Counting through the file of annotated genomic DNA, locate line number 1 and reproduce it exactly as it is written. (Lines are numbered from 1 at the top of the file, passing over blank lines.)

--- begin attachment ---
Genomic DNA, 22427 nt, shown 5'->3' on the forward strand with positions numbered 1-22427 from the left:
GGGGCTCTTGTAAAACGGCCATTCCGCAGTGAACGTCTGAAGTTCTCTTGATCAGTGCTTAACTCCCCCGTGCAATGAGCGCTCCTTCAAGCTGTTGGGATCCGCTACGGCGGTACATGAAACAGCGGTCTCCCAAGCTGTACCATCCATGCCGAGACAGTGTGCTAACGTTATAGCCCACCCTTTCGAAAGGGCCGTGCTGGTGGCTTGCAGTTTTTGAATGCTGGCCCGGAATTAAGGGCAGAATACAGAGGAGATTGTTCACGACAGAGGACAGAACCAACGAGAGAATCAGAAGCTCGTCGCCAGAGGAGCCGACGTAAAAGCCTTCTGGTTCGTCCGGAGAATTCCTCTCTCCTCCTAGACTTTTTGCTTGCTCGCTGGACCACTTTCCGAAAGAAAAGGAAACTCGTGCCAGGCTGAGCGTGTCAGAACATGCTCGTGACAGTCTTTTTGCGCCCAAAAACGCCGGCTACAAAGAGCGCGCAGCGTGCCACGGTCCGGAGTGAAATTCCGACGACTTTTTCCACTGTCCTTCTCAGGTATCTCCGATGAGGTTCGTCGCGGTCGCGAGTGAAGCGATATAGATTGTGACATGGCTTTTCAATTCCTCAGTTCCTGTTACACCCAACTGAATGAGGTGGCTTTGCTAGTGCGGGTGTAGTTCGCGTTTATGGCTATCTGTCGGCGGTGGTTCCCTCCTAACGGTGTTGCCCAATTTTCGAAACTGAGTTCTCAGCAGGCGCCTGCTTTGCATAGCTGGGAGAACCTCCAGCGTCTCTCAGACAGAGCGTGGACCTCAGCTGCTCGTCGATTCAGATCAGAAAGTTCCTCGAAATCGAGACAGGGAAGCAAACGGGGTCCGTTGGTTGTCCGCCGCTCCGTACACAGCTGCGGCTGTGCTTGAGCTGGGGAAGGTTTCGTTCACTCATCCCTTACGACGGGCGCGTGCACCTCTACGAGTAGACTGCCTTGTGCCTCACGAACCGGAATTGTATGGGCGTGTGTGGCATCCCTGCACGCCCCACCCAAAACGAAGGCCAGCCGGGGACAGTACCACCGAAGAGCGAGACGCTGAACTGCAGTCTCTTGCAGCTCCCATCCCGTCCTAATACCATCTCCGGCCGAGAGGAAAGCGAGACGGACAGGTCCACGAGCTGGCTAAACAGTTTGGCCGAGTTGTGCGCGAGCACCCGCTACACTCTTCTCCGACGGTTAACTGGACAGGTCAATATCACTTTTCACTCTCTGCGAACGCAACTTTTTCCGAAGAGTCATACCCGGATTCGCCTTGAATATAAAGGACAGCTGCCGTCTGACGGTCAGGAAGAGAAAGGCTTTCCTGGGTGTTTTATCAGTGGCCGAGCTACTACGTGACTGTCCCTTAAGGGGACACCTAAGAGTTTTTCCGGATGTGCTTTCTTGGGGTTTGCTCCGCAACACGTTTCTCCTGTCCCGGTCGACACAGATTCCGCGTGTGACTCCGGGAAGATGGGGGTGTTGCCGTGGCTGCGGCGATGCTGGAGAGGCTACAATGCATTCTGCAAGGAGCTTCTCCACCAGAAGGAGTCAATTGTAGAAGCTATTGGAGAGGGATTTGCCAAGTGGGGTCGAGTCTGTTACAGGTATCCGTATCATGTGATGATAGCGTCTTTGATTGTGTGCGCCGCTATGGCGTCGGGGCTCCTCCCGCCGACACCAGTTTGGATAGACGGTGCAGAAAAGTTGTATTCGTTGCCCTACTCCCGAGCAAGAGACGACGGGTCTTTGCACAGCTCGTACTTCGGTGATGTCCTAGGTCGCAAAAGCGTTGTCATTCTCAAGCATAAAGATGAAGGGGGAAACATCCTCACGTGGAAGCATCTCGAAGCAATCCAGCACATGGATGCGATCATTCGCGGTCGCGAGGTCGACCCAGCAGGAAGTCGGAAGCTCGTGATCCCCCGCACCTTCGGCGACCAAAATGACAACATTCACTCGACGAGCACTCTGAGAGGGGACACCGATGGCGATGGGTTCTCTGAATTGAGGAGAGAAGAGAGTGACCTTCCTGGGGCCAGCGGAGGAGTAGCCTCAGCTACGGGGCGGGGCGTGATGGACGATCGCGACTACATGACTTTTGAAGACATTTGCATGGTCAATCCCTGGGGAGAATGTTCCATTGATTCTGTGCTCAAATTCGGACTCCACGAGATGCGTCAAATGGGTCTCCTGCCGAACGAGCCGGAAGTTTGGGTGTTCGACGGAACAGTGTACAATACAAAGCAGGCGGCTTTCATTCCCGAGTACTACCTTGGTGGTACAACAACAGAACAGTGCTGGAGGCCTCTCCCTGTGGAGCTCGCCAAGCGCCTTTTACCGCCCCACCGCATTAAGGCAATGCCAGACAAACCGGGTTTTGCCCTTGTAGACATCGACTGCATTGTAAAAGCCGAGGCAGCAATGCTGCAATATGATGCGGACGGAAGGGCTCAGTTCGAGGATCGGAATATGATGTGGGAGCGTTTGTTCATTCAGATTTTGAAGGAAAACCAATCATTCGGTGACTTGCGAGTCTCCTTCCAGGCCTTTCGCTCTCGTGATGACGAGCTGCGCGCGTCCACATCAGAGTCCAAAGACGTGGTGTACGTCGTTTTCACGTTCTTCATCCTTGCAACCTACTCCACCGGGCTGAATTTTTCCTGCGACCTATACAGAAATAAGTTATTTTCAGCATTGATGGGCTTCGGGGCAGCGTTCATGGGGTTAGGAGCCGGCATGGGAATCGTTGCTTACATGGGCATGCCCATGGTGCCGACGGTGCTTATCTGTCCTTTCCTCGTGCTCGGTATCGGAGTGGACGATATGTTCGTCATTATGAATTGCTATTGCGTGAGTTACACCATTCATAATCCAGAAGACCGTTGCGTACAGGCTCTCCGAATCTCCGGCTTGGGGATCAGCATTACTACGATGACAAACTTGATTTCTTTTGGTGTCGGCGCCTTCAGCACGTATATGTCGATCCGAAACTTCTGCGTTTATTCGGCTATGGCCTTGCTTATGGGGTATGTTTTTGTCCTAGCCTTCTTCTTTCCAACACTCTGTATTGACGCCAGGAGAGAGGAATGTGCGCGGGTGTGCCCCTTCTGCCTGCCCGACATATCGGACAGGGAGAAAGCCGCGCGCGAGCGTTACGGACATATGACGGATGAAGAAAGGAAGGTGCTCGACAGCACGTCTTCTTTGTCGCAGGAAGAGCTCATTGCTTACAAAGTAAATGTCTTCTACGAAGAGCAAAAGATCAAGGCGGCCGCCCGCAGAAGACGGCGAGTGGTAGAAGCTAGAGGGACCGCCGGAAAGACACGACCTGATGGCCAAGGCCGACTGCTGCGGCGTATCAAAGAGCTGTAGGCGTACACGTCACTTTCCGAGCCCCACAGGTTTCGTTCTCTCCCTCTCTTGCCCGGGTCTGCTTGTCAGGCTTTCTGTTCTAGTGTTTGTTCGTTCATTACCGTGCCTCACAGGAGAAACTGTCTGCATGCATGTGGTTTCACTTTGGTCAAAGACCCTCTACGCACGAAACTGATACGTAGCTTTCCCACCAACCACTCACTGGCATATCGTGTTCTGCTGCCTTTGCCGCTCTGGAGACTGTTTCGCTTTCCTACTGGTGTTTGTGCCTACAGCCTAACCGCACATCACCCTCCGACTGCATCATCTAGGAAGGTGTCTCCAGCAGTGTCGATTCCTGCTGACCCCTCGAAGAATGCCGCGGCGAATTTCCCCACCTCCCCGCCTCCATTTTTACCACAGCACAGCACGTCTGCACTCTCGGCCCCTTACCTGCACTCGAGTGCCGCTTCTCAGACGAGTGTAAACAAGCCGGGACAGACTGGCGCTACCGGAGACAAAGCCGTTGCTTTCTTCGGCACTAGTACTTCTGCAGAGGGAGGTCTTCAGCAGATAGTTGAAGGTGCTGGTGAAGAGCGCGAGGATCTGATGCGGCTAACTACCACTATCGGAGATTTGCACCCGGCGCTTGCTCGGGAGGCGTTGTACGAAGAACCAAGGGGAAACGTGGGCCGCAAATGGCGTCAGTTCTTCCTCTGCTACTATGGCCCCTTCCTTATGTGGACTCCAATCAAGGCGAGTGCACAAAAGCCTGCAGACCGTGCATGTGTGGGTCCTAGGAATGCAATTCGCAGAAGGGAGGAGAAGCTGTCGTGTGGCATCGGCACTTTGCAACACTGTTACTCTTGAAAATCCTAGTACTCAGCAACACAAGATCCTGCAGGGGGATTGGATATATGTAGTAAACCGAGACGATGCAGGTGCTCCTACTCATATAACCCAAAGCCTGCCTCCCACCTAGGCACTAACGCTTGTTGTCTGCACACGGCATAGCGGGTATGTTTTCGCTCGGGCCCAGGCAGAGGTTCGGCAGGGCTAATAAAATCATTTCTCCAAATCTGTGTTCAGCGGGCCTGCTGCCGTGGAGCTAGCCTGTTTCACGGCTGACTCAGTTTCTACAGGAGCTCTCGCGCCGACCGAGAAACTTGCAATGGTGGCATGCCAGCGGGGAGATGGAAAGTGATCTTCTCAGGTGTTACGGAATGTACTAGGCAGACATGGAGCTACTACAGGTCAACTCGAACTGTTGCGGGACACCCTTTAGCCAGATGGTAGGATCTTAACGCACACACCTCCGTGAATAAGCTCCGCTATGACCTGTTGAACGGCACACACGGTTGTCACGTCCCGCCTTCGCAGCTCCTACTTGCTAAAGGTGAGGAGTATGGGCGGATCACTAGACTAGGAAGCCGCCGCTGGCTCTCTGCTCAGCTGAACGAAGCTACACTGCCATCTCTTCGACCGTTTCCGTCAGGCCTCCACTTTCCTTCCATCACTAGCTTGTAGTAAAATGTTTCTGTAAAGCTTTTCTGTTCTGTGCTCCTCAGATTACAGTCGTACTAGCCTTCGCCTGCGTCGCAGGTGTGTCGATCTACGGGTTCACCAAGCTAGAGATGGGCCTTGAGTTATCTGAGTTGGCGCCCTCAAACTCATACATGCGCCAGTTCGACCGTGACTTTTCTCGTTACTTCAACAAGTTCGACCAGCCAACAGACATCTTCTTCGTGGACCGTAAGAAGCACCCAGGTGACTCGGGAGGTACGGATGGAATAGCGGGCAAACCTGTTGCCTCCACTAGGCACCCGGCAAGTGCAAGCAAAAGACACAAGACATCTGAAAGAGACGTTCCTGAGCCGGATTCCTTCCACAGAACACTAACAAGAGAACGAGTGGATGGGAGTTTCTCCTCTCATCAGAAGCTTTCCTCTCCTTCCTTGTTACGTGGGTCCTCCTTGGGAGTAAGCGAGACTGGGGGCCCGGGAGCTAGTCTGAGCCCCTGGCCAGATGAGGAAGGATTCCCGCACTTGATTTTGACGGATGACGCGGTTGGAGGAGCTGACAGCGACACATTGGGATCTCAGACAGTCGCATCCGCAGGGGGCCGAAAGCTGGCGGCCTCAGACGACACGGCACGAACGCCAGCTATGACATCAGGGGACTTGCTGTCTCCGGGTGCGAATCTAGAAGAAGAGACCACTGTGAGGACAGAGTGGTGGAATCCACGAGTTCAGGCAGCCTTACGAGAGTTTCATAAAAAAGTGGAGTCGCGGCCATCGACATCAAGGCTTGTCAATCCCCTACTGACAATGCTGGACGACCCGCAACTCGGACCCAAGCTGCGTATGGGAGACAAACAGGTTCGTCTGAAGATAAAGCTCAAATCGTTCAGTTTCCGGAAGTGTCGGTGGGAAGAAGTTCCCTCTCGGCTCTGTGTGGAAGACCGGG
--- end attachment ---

Genomic DNA, 22427 nt, shown 5'->3' on the forward strand with positions numbered 1-22427 from the left: